Jean Elder has been a high-profile advocate of children and families, the elderly and disabled, and under-served populations. During her 40-year career in health and human services, Elder has worked to improve people’s lives through public policies and philanthropy. Her most recent philanthropic effort will help Ferris State University students seeking a career in pharmacy.
Elder created an endowment fund to provide scholarships to students working toward a Doctor of Pharmacy degree. The Jean K. Elder Pharmacy Scholarship Endowment will be awarded annually to a full-time student based on financial need.
Elder, whose professional experience includes service in the U.S. Department of Health and Human Services, Michigan’s Department of Education and Department of Community Health, was awarded an Honorary Doctorate of Public Service by Ferris in 1987. She was tapped to join The Ferris Foundation Board of Directors in 2010.
“Having served three-plus years on the Foundation board, it’s become very apparent that most Ferris students need scholarship help,” said Elder, who chairs the foundation’s Strategic Planning Task Force. “Clearly, we want Ferris State University to continue to attract and retain students of high academic skill and personal merit. I established the scholarship to do just that: attract and assist deserving students in the College of Pharmacy.”
Elder has deep Michigan roots, from earning three degrees from the University of Michigan – culminating in a Ph.D. in education and psychology – and serving on faculty at various Michigan universities prior to her appointment by President Ronald Reagan as commissioner and assistant secretary for the U. S. Department of Health and Human Services.
It was then that Elder spearheaded the Supported Employment initiative, her most proud public policy achievement, she said. Supported employment is based on the principle that individuals with disabilities have the right to be employed by community businesses where they can earn comparable wages, work side-by-side with coworkers with or without disabilities, and experience the same benefits as other employees of the company. The resulting legislative changes enabled states to partner with industry to provide employment opportunities for people with intellectual and developmental disabilities as a funded component of vocational rehabilitation and similar programs.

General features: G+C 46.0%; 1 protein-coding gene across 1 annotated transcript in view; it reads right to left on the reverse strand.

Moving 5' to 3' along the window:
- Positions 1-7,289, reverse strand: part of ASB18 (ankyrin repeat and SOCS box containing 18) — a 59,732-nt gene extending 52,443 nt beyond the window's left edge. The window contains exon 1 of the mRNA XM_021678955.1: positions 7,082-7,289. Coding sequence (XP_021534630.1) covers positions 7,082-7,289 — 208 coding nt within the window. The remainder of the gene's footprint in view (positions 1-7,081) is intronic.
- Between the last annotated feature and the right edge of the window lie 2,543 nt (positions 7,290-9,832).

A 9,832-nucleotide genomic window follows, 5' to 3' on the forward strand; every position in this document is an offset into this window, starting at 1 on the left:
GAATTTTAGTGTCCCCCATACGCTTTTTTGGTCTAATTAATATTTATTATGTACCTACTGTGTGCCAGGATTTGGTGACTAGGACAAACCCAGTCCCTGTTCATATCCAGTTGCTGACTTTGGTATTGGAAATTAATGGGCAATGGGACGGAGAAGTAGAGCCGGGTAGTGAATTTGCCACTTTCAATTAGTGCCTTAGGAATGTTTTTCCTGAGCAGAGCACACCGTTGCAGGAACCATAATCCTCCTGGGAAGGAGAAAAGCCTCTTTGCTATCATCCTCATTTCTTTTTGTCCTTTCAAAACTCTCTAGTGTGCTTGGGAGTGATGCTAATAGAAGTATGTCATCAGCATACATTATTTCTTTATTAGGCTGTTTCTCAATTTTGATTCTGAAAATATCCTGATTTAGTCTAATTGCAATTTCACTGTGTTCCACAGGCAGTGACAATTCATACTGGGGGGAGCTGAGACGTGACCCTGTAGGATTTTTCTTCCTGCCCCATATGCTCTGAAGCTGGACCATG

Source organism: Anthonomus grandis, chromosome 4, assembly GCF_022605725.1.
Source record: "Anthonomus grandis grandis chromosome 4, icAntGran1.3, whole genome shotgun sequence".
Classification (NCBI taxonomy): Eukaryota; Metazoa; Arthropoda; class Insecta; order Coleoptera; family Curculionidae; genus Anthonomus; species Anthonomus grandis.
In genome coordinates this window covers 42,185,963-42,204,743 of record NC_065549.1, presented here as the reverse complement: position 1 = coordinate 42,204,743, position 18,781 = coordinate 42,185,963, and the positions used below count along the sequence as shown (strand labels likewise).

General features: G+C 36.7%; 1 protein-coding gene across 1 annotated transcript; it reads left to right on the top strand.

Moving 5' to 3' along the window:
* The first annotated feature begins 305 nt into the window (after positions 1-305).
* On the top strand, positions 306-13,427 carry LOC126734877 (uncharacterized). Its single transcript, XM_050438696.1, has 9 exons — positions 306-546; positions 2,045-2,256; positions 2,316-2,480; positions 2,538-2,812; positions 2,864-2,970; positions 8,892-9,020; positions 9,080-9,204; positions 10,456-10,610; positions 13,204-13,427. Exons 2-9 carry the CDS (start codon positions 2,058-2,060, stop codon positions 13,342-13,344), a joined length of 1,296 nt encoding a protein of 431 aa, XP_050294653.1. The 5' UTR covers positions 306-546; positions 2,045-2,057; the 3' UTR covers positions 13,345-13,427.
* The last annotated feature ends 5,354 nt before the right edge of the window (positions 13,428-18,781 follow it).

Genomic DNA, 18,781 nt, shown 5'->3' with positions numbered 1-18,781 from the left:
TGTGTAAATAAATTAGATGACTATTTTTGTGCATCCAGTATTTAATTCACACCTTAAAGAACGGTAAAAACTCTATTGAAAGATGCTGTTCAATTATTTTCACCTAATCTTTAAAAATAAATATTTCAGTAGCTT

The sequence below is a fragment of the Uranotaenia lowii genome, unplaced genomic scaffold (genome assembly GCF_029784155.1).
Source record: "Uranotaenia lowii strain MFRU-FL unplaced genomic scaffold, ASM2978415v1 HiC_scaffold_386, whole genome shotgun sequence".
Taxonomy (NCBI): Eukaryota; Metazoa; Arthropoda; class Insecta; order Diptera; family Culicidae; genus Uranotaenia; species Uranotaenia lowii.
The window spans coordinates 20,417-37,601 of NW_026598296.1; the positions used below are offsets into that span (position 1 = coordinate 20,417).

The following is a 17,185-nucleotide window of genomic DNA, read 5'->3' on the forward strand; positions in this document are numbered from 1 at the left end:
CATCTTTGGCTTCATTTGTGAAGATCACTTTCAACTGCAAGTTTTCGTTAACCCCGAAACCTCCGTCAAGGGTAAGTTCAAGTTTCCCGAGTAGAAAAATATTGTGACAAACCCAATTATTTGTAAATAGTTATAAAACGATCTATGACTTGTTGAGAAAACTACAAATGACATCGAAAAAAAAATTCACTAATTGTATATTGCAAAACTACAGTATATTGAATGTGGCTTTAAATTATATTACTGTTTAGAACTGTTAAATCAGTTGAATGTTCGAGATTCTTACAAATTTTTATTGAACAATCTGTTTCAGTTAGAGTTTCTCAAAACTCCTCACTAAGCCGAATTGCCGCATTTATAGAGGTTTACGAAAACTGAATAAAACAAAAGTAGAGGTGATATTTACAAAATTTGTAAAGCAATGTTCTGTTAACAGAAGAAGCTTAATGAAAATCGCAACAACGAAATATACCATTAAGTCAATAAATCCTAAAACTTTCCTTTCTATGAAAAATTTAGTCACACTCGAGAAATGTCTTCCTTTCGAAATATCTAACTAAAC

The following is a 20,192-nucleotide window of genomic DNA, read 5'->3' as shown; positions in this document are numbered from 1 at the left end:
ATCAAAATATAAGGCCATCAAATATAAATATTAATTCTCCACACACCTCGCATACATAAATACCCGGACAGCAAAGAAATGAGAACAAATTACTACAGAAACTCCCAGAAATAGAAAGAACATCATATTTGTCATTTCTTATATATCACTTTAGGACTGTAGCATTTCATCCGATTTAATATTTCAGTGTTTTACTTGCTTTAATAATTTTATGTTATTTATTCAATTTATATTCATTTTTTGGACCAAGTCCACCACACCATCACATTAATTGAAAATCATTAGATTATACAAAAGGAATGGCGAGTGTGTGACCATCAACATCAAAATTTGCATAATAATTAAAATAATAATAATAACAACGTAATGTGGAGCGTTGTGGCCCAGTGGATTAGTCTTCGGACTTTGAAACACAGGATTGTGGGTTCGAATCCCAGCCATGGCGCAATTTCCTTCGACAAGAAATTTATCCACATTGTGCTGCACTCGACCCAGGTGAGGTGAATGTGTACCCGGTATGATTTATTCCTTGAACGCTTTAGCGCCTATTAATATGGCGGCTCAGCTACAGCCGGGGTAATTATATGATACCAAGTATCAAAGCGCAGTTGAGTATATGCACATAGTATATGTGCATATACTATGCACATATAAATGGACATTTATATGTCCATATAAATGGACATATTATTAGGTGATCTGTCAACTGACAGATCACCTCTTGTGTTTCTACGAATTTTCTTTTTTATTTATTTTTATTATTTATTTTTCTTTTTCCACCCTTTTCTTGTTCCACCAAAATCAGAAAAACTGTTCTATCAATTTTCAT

“I have always been guided by that belief that every life has equal value,” Elder said. “I aspire to help all people lead a healthy, productive life based on the core values of self-determination, independence, productivity, integration and inclusion in all facets of the community.”
She returned to Michigan from Washington, D.C. in 1990, and served five years as deputy director of the state’s department of community health. Since 1995, she has held senior management positions for the Council and Accreditation for Children and Family Services in New York, and Maximus, Inc. in Reston, Va.
In 2006, she established J.K. Elder and Associates in Ann Arbor. The firm’s clients are state and county human series departments, and non-profits across the country. While that work keeps her busy and energized, Elder is passionate about her position with The Ferris Foundation, which provides scholarship assistance to students and financial support for faculty and staff research and service.
“As board members, our job is to raise money for the university. We know that private support has become a critically-important part of the equation leading to excellence at any university,” said Elder, whose daughter-in-law, Jodie, is an associate professor in the College of Pharmacy. “In terms of what the Foundation does, the scholarship endowment is a wonderful legacy as it advances the mission of The Ferris Foundation.”
Elder’s gift “reflects her deep interest and investment in development of individuals, both personally and professionally,” said Stephen Durst, dean of the College of Pharmacy.
“The investment in a pharmacy student also brings with it the added benefit for society, providing a medication expert for a society that is becoming increasingly dependent on medications and their beneficial effects in controlling or reversing disease,” Durst said. “The fact that Dr. Elder is not an alumna of the college makes her commitment even more meaningful.”
The endowed scholarship will reduce the burden of educational loans needed by the recipient and allow for heighted focus on their studies and the development of practice skills, Durst said.
“Most importantly, it demonstrates to the recipient that they are not alone in their ‘pharmacy journey’ – that there are individuals eager to support them in their pursuit of a career in pharmacy,” he said.
The College of Pharmacy’s scholarship selection committee in conjunction with the Office of Scholarships and Financial Aid will determine the Elder scholarship recipient. Funds will be credited to the recipient’s student account for tuition, fees, room and board, and other education-related expenses.
More than half of all pharmacists practicing in Michigan are Ferris graduates. They are employed in every type of pharmacy practice and at every level of the pharmaceutical sciences. For additional information on the program, visit here.
For more information about the Elder scholarship or to make a contribution, contact The Ferris Foundation at (231) 591-2365 or firstname.lastname@example.org.